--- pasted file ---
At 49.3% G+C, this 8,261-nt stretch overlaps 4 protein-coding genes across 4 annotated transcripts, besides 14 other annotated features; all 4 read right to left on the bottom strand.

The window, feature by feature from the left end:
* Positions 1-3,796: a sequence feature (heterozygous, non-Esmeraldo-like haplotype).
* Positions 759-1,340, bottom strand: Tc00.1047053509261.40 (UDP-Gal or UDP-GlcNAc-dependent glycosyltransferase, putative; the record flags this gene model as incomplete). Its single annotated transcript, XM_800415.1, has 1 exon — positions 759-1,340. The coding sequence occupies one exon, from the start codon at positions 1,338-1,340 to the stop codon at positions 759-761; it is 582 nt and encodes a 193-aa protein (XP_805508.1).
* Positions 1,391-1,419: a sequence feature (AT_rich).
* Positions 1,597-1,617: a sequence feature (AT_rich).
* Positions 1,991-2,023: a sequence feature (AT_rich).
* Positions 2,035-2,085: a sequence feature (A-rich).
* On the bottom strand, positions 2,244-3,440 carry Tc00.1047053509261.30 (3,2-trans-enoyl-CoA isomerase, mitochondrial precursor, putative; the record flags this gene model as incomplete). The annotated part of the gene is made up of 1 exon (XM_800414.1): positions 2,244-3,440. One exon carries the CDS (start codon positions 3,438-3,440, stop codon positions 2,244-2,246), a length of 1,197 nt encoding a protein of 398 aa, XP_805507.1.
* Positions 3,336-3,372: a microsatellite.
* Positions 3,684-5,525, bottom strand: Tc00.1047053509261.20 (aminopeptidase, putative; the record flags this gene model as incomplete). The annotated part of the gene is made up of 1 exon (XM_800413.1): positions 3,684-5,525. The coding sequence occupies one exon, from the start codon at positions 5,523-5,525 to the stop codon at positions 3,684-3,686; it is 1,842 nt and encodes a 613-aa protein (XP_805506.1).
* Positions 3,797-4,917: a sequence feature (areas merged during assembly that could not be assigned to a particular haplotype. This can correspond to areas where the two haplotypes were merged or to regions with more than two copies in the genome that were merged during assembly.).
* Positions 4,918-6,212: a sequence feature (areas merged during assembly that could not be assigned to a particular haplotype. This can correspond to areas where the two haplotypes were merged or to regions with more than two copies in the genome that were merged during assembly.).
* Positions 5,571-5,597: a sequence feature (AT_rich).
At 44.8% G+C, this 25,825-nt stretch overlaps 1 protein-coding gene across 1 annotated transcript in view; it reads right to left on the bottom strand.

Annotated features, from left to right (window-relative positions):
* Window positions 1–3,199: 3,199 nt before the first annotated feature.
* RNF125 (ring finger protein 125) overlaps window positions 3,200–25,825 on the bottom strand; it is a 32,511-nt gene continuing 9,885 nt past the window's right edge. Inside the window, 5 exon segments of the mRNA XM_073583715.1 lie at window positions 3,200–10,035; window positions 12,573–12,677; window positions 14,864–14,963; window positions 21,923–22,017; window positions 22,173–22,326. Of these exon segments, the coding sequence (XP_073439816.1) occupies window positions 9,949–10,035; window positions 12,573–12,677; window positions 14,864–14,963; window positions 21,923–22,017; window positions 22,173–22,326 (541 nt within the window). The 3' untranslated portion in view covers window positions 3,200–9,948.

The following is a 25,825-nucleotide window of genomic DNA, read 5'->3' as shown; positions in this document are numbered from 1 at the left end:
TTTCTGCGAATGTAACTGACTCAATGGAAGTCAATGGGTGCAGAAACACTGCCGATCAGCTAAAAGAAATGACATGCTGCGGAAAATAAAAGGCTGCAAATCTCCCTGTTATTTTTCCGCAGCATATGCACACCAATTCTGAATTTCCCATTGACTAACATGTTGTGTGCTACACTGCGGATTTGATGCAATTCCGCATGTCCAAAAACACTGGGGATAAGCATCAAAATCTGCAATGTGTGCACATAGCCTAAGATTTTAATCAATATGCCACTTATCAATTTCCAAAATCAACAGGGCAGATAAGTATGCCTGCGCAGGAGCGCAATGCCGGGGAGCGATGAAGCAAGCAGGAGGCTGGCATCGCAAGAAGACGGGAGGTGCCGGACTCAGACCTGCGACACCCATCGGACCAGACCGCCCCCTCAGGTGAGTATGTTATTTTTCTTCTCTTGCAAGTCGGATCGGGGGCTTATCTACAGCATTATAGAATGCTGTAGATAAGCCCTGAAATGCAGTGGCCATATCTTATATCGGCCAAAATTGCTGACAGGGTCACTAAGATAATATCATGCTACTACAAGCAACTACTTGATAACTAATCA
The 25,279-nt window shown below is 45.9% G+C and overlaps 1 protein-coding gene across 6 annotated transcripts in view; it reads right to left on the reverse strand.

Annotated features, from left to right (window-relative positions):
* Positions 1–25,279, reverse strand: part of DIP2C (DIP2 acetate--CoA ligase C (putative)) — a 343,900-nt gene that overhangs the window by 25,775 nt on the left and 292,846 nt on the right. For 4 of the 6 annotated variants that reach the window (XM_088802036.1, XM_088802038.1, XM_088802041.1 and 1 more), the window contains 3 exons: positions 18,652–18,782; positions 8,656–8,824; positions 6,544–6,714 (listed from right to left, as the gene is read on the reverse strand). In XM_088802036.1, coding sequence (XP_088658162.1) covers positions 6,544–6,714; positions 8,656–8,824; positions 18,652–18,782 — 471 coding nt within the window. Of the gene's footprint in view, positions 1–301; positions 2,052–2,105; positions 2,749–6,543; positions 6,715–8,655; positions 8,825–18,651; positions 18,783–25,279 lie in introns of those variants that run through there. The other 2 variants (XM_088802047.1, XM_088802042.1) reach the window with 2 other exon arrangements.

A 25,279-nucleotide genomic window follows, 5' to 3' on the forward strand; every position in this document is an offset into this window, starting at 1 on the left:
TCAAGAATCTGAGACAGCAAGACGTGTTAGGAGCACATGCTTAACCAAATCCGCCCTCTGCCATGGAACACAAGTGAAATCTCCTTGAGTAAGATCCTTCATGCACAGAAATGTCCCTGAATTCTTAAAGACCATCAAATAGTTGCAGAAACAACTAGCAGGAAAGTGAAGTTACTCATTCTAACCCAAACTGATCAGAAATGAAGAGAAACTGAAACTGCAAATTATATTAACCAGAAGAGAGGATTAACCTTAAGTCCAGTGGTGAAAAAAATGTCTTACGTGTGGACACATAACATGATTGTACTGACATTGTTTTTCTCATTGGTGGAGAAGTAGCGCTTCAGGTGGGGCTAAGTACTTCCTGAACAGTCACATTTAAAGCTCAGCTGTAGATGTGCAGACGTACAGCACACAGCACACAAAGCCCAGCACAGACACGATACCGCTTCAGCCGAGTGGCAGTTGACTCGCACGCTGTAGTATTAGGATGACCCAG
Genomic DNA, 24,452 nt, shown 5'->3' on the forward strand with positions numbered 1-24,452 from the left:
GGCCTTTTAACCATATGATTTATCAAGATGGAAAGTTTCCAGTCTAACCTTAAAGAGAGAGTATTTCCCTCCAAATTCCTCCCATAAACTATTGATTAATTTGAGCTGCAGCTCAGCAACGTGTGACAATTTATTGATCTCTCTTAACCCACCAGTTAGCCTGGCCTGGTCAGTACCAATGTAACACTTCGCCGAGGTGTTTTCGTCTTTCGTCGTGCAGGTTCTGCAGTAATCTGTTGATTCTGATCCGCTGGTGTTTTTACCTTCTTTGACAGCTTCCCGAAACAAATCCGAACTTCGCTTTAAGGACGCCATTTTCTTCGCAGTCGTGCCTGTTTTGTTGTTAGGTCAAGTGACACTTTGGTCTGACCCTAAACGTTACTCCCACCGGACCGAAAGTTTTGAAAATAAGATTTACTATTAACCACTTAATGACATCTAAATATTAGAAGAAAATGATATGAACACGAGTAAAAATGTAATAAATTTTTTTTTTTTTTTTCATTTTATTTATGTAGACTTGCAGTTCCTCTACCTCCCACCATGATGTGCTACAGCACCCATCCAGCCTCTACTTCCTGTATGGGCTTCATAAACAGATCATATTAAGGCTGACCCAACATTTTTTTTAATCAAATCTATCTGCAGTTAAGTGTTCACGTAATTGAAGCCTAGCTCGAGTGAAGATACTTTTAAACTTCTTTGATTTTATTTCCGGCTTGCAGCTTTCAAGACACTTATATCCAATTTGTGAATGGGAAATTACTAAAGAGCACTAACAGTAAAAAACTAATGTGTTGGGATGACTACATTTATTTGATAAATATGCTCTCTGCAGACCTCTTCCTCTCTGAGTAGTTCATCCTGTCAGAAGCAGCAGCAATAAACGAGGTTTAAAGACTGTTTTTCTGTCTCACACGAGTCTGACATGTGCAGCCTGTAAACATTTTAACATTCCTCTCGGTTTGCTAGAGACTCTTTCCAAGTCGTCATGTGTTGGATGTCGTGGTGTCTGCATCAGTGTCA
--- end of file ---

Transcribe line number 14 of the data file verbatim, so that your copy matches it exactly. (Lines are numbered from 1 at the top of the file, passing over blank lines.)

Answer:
* Positions 5,571-5,597: a sequence feature (AT_rich).